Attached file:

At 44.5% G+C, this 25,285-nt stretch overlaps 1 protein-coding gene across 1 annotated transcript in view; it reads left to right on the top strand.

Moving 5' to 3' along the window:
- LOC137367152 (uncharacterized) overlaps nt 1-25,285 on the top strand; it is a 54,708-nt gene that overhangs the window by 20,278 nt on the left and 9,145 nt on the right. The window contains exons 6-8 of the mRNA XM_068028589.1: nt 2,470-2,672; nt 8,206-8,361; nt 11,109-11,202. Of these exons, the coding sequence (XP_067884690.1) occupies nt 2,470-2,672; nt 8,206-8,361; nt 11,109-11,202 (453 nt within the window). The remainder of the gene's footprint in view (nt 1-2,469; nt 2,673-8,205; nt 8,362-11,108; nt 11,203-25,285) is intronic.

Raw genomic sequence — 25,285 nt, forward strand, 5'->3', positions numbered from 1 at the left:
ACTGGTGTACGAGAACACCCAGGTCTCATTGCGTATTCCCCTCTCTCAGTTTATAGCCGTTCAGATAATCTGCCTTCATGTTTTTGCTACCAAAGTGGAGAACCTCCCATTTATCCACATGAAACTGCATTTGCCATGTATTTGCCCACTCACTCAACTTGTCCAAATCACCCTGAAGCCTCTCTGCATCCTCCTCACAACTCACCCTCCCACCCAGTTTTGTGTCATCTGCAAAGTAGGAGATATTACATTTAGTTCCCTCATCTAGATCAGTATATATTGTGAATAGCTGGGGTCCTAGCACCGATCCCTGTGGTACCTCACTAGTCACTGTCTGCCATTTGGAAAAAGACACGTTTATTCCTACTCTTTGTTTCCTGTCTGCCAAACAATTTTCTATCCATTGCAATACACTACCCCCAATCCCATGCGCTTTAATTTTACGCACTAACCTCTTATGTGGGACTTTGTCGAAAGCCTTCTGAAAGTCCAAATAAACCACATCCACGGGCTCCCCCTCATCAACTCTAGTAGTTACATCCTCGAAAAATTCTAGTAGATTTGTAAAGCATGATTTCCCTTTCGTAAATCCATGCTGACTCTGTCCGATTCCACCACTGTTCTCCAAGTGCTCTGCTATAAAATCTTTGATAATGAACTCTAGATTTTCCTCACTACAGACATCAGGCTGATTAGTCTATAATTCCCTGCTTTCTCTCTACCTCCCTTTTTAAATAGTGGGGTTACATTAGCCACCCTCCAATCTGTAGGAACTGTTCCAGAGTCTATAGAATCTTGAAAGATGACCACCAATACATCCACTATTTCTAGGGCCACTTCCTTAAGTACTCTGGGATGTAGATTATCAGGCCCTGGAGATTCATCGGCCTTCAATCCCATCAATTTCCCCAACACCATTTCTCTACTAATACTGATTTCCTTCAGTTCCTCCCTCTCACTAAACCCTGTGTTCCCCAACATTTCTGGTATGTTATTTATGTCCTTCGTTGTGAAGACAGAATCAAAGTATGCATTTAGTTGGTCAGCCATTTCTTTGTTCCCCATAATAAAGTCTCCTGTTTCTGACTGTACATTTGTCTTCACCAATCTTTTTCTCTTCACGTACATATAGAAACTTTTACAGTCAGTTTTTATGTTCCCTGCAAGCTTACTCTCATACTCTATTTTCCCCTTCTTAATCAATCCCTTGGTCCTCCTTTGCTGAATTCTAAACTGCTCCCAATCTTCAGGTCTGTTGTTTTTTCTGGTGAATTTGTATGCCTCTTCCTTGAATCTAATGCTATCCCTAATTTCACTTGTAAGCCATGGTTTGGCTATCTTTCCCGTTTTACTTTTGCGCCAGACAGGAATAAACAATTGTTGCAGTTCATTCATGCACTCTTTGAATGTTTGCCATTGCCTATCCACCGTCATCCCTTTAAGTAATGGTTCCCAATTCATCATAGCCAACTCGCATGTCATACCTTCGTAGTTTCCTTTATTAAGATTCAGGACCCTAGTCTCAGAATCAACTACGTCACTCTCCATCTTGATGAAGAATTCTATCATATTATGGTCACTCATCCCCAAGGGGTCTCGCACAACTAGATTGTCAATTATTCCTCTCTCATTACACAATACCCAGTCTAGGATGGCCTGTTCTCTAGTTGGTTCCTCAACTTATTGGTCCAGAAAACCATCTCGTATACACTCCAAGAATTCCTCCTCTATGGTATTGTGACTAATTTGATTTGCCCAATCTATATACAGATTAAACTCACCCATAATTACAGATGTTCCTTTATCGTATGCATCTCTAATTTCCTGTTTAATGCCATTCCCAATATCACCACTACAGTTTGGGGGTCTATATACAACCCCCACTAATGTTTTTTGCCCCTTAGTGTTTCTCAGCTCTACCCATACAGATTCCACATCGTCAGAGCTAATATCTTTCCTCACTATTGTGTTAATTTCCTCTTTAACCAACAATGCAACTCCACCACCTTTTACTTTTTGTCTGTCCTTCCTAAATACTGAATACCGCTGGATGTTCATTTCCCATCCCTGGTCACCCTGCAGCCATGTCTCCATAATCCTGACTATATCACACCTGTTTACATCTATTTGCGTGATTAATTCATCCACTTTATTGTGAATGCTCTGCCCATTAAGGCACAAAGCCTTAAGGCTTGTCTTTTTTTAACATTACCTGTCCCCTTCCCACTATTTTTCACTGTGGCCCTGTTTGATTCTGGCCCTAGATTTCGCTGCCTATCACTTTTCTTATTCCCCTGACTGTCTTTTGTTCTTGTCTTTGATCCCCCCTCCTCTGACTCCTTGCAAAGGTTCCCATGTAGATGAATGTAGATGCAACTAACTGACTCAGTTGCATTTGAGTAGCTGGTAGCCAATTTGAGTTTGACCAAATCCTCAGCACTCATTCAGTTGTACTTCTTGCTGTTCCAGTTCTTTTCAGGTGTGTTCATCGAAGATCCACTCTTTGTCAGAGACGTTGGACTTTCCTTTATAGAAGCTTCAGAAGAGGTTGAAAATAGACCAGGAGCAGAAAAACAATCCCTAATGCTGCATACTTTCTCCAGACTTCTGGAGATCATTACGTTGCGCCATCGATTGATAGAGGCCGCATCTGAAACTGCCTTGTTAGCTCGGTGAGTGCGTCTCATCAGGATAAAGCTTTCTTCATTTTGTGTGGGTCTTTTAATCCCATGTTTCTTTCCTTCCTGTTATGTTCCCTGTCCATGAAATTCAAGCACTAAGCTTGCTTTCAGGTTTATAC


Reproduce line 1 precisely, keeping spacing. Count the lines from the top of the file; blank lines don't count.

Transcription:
At 44.5% G+C, this 25,285-nt stretch overlaps 1 protein-coding gene across 1 annotated transcript in view; it reads left to right on the top strand.